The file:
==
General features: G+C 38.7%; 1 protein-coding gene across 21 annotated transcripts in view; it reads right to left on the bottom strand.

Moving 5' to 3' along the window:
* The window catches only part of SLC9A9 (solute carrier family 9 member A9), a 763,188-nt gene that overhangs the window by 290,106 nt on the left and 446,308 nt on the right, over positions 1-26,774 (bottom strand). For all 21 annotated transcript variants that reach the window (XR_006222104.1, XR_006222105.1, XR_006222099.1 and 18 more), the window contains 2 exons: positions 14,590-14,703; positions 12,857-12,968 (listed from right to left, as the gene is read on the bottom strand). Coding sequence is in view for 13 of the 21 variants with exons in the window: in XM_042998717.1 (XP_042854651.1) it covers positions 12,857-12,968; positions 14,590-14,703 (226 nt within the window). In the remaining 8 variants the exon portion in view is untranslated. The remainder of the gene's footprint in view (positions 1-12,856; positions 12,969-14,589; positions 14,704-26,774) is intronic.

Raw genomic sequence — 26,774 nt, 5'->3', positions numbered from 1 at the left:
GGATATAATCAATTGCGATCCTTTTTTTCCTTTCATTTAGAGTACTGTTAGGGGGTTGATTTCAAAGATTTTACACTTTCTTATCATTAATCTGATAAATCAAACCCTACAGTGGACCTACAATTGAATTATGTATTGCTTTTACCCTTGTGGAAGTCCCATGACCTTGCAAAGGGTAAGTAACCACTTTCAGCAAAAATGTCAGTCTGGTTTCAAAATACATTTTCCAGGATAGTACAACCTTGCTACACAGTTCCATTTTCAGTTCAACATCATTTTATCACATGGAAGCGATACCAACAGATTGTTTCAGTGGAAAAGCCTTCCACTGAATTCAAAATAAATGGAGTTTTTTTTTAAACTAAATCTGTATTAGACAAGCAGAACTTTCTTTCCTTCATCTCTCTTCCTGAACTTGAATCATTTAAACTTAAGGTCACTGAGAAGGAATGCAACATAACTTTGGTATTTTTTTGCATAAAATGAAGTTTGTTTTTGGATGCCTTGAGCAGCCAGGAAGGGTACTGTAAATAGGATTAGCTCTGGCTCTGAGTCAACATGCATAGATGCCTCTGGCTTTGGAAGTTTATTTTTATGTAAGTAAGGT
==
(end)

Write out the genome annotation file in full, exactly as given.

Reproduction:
General features: G+C 38.7%; 1 protein-coding gene across 21 annotated transcripts in view; it reads right to left on the bottom strand.

Moving 5' to 3' along the window:
* The window catches only part of SLC9A9 (solute carrier family 9 member A9), a 763,188-nt gene that overhangs the window by 290,106 nt on the left and 446,308 nt on the right, over positions 1-26,774 (bottom strand). For all 21 annotated transcript variants that reach the window (XR_006222104.1, XR_006222105.1, XR_006222099.1 and 18 more), the window contains 2 exons: positions 14,590-14,703; positions 12,857-12,968 (listed from right to left, as the gene is read on the bottom strand). Coding sequence is in view for 13 of the 21 variants with exons in the window: in XM_042998717.1 (XP_042854651.1) it covers positions 12,857-12,968; positions 14,590-14,703 (226 nt within the window). In the remaining 8 variants the exon portion in view is untranslated. The remainder of the gene's footprint in view (positions 1-12,856; positions 12,969-14,589; positions 14,704-26,774) is intronic.

Raw genomic sequence — 26,774 nt, 5'->3', positions numbered from 1 at the left:
GGATATAATCAATTGCGATCCTTTTTTTCCTTTCATTTAGAGTACTGTTAGGGGGTTGATTTCAAAGATTTTACACTTTCTTATCATTAATCTGATAAATCAAACCCTACAGTGGACCTACAATTGAATTATGTATTGCTTTTACCCTTGTGGAAGTCCCATGACCTTGCAAAGGGTAAGTAACCACTTTCAGCAAAAATGTCAGTCTGGTTTCAAAATACATTTTCCAGGATAGTACAACCTTGCTACACAGTTCCATTTTCAGTTCAACATCATTTTATCACATGGAAGCGATACCAACAGATTGTTTCAGTGGAAAAGCCTTCCACTGAATTCAAAATAAATGGAGTTTTTTTTTAAACTAAATCTGTATTAGACAAGCAGAACTTTCTTTCCTTCATCTCTCTTCCTGAACTTGAATCATTTAAACTTAAGGTCACTGAGAAGGAATGCAACATAACTTTGGTATTTTTTTGCATAAAATGAAGTTTGTTTTTGGATGCCTTGAGCAGCCAGGAAGGGTACTGTAAATAGGATTAGCTCTGGCTCTGAGTCAACATGCATAGATGCCTCTGGCTTTGGAAGTTTATTTTTATGTAAGTAAGGT